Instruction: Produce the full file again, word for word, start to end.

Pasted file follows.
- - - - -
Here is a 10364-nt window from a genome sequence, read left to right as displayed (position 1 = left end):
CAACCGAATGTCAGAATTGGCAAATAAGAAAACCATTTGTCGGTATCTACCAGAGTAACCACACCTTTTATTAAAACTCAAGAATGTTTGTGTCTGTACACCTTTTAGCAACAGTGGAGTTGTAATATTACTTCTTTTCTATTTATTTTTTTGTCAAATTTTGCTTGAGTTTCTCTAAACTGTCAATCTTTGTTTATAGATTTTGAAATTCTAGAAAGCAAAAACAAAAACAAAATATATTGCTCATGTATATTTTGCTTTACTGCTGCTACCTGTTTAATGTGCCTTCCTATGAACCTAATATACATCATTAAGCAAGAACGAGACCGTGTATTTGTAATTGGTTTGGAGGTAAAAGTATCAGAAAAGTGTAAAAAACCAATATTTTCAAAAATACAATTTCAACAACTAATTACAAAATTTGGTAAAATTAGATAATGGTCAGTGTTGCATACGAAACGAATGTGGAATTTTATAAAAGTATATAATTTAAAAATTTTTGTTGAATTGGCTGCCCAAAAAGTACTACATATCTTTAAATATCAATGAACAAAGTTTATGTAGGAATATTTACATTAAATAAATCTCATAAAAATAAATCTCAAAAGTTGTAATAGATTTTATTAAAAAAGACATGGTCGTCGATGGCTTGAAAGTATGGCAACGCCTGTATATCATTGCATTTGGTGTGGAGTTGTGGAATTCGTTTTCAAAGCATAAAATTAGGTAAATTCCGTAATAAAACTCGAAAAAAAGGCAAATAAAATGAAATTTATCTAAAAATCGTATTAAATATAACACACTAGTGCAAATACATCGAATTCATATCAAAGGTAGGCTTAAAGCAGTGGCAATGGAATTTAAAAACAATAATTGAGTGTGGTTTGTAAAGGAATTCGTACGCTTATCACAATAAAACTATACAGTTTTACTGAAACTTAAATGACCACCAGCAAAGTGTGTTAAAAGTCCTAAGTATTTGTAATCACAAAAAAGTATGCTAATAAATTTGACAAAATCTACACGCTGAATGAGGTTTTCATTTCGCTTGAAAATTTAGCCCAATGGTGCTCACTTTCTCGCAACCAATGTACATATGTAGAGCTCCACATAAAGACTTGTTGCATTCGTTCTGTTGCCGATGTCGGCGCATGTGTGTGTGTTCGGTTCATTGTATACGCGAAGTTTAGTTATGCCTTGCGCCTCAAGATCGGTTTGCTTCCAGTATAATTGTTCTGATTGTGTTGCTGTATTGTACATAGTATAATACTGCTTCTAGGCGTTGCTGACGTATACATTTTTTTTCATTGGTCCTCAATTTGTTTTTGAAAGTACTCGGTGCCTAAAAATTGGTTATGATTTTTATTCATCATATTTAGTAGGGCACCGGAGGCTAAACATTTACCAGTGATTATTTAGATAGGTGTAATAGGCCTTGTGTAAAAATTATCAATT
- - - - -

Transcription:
Here is a 10364-nt window from a genome sequence, read left to right as displayed (position 1 = left end):
CAACCGAATGTCAGAATTGGCAAATAAGAAAACCATTTGTCGGTATCTACCAGAGTAACCACACCTTTTATTAAAACTCAAGAATGTTTGTGTCTGTACACCTTTTAGCAACAGTGGAGTTGTAATATTACTTCTTTTCTATTTATTTTTTTGTCAAATTTTGCTTGAGTTTCTCTAAACTGTCAATCTTTGTTTATAGATTTTGAAATTCTAGAAAGCAAAAACAAAAACAAAATATATTGCTCATGTATATTTTGCTTTACTGCTGCTACCTGTTTAATGTGCCTTCCTATGAACCTAATATACATCATTAAGCAAGAACGAGACCGTGTATTTGTAATTGGTTTGGAGGTAAAAGTATCAGAAAAGTGTAAAAAACCAATATTTTCAAAAATACAATTTCAACAACTAATTACAAAATTTGGTAAAATTAGATAATGGTCAGTGTTGCATACGAAACGAATGTGGAATTTTATAAAAGTATATAATTTAAAAATTTTTGTTGAATTGGCTGCCCAAAAAGTACTACATATCTTTAAATATCAATGAACAAAGTTTATGTAGGAATATTTACATTAAATAAATCTCATAAAAATAAATCTCAAAAGTTGTAATAGATTTTATTAAAAAAGACATGGTCGTCGATGGCTTGAAAGTATGGCAACGCCTGTATATCATTGCATTTGGTGTGGAGTTGTGGAATTCGTTTTCAAAGCATAAAATTAGGTAAATTCCGTAATAAAACTCGAAAAAAAGGCAAATAAAATGAAATTTATCTAAAAATCGTATTAAATATAACACACTAGTGCAAATACATCGAATTCATATCAAAGGTAGGCTTAAAGCAGTGGCAATGGAATTTAAAAACAATAATTGAGTGTGGTTTGTAAAGGAATTCGTACGCTTATCACAATAAAACTATACAGTTTTACTGAAACTTAAATGACCACCAGCAAAGTGTGTTAAAAGTCCTAAGTATTTGTAATCACAAAAAAGTATGCTAATAAATTTGACAAAATCTACACGCTGAATGAGGTTTTCATTTCGCTTGAAAATTTAGCCCAATGGTGCTCACTTTCTCGCAACCAATGTACATATGTAGAGCTCCACATAAAGACTTGTTGCATTCGTTCTGTTGCCGATGTCGGCGCATGTGTGTGTGTTCGGTTCATTGTATACGCGAAGTTTAGTTATGCCTTGCGCCTCAAGATCGGTTTGCTTCCAGTATAATTGTTCTGATTGTGTTGCTGTATTGTACATAGTATAATACTGCTTCTAGGCGTTGCTGACGTATACATTTTTTTTCATTGGTCCTCAATTTGTTTTTGAAAGTACTCGGTGCCTAAAAATTGGTTATGATTTTTATTCATCATATTTAGTAGGGCACCGGAGGCTAAACATTTACCAGTGATTATTTAGATAGGTGTAATAGGCCTTGTGTAAAAATTATCAATT